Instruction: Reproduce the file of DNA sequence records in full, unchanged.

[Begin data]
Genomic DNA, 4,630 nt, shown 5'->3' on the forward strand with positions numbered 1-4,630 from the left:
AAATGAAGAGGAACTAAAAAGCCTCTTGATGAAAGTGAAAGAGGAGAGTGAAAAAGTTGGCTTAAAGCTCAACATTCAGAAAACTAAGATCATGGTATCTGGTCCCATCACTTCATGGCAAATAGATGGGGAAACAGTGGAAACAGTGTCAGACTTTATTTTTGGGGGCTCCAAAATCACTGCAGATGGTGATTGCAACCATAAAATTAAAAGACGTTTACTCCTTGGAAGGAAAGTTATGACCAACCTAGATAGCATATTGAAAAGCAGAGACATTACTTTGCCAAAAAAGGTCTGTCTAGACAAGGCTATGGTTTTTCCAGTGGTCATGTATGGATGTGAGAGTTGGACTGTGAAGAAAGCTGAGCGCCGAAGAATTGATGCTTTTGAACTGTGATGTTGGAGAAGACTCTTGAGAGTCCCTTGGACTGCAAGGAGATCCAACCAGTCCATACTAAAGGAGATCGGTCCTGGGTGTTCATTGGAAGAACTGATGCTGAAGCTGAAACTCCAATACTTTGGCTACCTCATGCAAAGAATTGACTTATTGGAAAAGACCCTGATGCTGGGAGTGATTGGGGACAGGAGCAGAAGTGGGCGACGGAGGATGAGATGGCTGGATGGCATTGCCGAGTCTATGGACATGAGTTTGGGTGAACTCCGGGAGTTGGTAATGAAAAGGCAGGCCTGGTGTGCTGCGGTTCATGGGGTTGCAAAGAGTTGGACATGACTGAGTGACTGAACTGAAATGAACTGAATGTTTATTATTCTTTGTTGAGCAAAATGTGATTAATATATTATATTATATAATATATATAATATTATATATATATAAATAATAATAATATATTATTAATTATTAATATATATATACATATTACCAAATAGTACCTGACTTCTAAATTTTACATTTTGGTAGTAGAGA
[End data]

Genomic DNA, 4,630 nt, shown 5'->3' on the forward strand with positions numbered 1-4,630 from the left:
AAATGAAGAGGAACTAAAAAGCCTCTTGATGAAAGTGAAAGAGGAGAGTGAAAAAGTTGGCTTAAAGCTCAACATTCAGAAAACTAAGATCATGGTATCTGGTCCCATCACTTCATGGCAAATAGATGGGGAAACAGTGGAAACAGTGTCAGACTTTATTTTTGGGGGCTCCAAAATCACTGCAGATGGTGATTGCAACCATAAAATTAAAAGACGTTTACTCCTTGGAAGGAAAGTTATGACCAACCTAGATAGCATATTGAAAAGCAGAGACATTACTTTGCCAAAAAAGGTCTGTCTAGACAAGGCTATGGTTTTTCCAGTGGTCATGTATGGATGTGAGAGTTGGACTGTGAAGAAAGCTGAGCGCCGAAGAATTGATGCTTTTGAACTGTGATGTTGGAGAAGACTCTTGAGAGTCCCTTGGACTGCAAGGAGATCCAACCAGTCCATACTAAAGGAGATCGGTCCTGGGTGTTCATTGGAAGAACTGATGCTGAAGCTGAAACTCCAATACTTTGGCTACCTCATGCAAAGAATTGACTTATTGGAAAAGACCCTGATGCTGGGAGTGATTGGGGACAGGAGCAGAAGTGGGCGACGGAGGATGAGATGGCTGGATGGCATTGCCGAGTCTATGGACATGAGTTTGGGTGAACTCCGGGAGTTGGTAATGAAAAGGCAGGCCTGGTGTGCTGCGGTTCATGGGGTTGCAAAGAGTTGGACATGACTGAGTGACTGAACTGAAATGAACTGAATGTTTATTATTCTTTGTTGAGCAAAATGTGATTAATATATTATATTATATAATATATATAATATTATATATATATAAATAATAATAATATATTATTAATTATTAATATATATATACATATTACCAAATAGTACCTGACTTCTAAATTTTACATTTTGGTAGTAGAGA